NAA Seeks Monetary Damages from Unlawful Eviction Moratorium

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ARLINGTON, VA | July 27, 2021 – The National Apartment Association (NAA) today filed a lawsuit in the U.S. Court of Federal Claims to recover damages on behalf of rental housing providers who have suffered severe economic losses under the U.S. Centers for Disease Control and Prevention’s (CDC) overreaching federal eviction moratorium. The CDC’s prolonged order directly harms those who provide critically-needed rental homes, jeopardizes the long-term viability of housing infrastructure and sets a dangerous precedent for future disaster-response measures.

Apartment owners and operators have continued good-faith operations throughout the COVID-19 pandemic and are now left to shoulder $26.6 billion* in debt not covered by federal rental assistance. The suit, NAA et al. v. The United States of America, argues that the CDC order has curbed several rights under the U.S. Constitution including: the right to access the courts, the freedom to contract with others absent government interference, the right to demand compensation when property is taken by government action and the limits of federal government power. With little hope of receiving additional federal assistance, NAA is seeking to limit the loss borne by rental housing providers and, ultimately, clear the debt records of their residents. Doing so will help secure the long-term health of the rental housing industry and ensures households across the income spectrum have continued access to rental housing.

“America’s 40 million renters will still need a place to call home tomorrow, next year and next decade,” said Bob Pinnegar, NAA President and CEO. “The CDC’s irresponsible eviction policy has jeopardized not only the availability, but also the future cost of rental housing and leaves renters saddled with crippling debt. NAA is standing up for an industry – and its residents – that are left holding the bag on $26.6 billion in rental debt after operating under extreme conditions for 16 months. The government has intruded into private property and Constitutional freedoms, and we are proudly fighting to make owners whole and ensure residents’ debt is wiped from their record.”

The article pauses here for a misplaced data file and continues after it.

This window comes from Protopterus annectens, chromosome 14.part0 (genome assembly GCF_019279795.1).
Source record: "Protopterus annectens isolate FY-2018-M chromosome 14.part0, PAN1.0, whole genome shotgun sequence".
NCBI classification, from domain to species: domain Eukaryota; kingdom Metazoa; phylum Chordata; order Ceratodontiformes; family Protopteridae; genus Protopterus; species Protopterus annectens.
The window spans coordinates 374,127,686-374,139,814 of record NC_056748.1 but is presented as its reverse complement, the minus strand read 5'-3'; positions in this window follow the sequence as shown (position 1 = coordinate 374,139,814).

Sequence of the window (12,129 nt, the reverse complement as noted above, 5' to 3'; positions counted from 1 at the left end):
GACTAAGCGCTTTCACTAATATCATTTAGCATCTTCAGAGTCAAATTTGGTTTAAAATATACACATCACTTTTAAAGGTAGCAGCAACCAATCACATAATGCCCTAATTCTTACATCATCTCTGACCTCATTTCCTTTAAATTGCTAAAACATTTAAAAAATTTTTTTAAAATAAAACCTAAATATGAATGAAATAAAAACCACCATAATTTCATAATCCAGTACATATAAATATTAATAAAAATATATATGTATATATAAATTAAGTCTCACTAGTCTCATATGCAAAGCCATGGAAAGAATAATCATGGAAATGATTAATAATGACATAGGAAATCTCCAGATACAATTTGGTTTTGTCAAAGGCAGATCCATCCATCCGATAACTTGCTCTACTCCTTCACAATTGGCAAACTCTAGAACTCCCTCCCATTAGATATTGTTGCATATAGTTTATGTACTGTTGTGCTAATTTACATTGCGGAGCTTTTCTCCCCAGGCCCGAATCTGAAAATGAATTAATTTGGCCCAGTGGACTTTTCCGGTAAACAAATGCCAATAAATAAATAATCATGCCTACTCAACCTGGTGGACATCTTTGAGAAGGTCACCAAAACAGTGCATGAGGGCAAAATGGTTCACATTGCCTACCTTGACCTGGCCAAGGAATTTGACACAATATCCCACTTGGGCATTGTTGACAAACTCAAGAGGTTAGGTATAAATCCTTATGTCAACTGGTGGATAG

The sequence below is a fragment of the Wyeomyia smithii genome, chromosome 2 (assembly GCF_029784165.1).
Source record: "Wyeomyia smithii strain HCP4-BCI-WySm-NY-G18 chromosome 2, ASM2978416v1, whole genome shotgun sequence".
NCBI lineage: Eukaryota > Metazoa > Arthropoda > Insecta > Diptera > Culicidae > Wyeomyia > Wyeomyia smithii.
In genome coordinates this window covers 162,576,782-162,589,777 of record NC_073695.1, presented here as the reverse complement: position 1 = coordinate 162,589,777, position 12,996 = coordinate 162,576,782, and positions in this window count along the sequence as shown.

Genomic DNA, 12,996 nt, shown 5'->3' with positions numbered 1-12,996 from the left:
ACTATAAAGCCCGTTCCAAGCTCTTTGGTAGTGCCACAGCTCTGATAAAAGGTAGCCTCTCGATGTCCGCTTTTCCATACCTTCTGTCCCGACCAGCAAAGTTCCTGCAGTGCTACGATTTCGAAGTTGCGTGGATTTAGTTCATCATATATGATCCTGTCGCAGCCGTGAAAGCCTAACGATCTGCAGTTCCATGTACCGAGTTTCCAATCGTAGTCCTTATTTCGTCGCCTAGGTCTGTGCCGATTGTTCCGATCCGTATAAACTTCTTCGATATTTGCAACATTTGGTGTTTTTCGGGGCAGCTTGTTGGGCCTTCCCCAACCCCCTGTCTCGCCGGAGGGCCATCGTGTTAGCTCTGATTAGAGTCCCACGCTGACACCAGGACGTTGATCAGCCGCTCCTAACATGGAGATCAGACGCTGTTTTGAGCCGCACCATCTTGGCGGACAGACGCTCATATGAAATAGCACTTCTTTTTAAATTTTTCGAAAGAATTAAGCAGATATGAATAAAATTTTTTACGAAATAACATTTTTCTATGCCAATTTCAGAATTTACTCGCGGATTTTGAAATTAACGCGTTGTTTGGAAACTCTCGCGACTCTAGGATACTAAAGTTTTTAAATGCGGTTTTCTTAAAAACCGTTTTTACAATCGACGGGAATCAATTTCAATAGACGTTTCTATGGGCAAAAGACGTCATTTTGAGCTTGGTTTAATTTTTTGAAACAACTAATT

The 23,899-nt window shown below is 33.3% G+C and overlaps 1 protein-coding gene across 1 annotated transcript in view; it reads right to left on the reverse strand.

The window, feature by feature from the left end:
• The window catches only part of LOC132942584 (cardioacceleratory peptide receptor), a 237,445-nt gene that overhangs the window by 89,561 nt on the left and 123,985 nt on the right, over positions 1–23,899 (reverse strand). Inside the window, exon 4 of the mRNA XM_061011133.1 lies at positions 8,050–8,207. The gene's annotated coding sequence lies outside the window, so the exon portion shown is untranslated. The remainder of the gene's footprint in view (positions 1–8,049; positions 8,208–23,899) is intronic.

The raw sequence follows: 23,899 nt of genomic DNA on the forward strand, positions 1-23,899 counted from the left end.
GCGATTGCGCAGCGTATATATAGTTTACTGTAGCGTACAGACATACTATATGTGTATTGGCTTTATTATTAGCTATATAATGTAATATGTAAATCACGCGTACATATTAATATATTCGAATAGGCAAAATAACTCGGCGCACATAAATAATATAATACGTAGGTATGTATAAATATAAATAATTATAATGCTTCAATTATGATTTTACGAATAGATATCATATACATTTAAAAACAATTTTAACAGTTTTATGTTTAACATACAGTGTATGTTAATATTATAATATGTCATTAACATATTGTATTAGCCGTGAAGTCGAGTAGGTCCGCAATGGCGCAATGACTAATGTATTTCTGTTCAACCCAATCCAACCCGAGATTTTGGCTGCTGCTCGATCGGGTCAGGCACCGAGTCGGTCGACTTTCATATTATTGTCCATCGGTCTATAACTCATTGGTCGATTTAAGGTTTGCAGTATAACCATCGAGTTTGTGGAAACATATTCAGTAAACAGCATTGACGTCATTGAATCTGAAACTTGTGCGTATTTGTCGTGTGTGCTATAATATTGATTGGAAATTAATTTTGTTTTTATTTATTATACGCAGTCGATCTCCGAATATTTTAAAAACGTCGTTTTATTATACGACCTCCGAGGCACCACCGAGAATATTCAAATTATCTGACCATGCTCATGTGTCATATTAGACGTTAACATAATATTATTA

Though the federal government has allocated roughly $47 billion in federal rent relief in combined December 2020 and March 2021 legislation, it took more than nine months for Congress to do it. This prolonged inaction, paired with a sluggish roll out and the CDC eviction moratorium, has allowed rent debt to continue to balloon – devastating the industry in the short-term and fueling the housing affordability crisis, to the detriment of the broader economy, in the long-term.

NAA is represented by two firms, Dorsey & Whitney and the law office of John McDermott.

This lawsuit is open to all rental housing providers operating in a state or locality under the federal moratorium who have been damaged by the CDC eviction moratorium. For more information about the lawsuit, please visit here.

The rental housing industry should not be held solely responsible for solving our nation’s housing crisis, which has been exacerbated in this pandemic, and government agencies should not have the authority to disregard constitutional rights and trade one crisis for another.

*$57.3 billion in rent debt at the end of 2020 (Urban Institute) + $8 billion in Q1 2021 (MBA) + estimated $8 billion in Q2 2021 (MBA, Q2 numbers expected soon) - just under $47 billion in allocated rental assistance = $26.6 billion in unfunded rent debt (and climbing)


About NAA
The National Apartment Association (NAA) serves as the leading voice and preeminent resource through advocacy, education and collaboration on behalf of the rental housing industry. As a federation of 149 affiliates, NAA encompasses over 93,000 members representing more than 10.5 million apartment homes globally. NAA believes that rental housing is a valuable partner in every community that emphasizes integrity, accountability, collaboration, community responsibility, inclusivity and innovation. To learn more, visit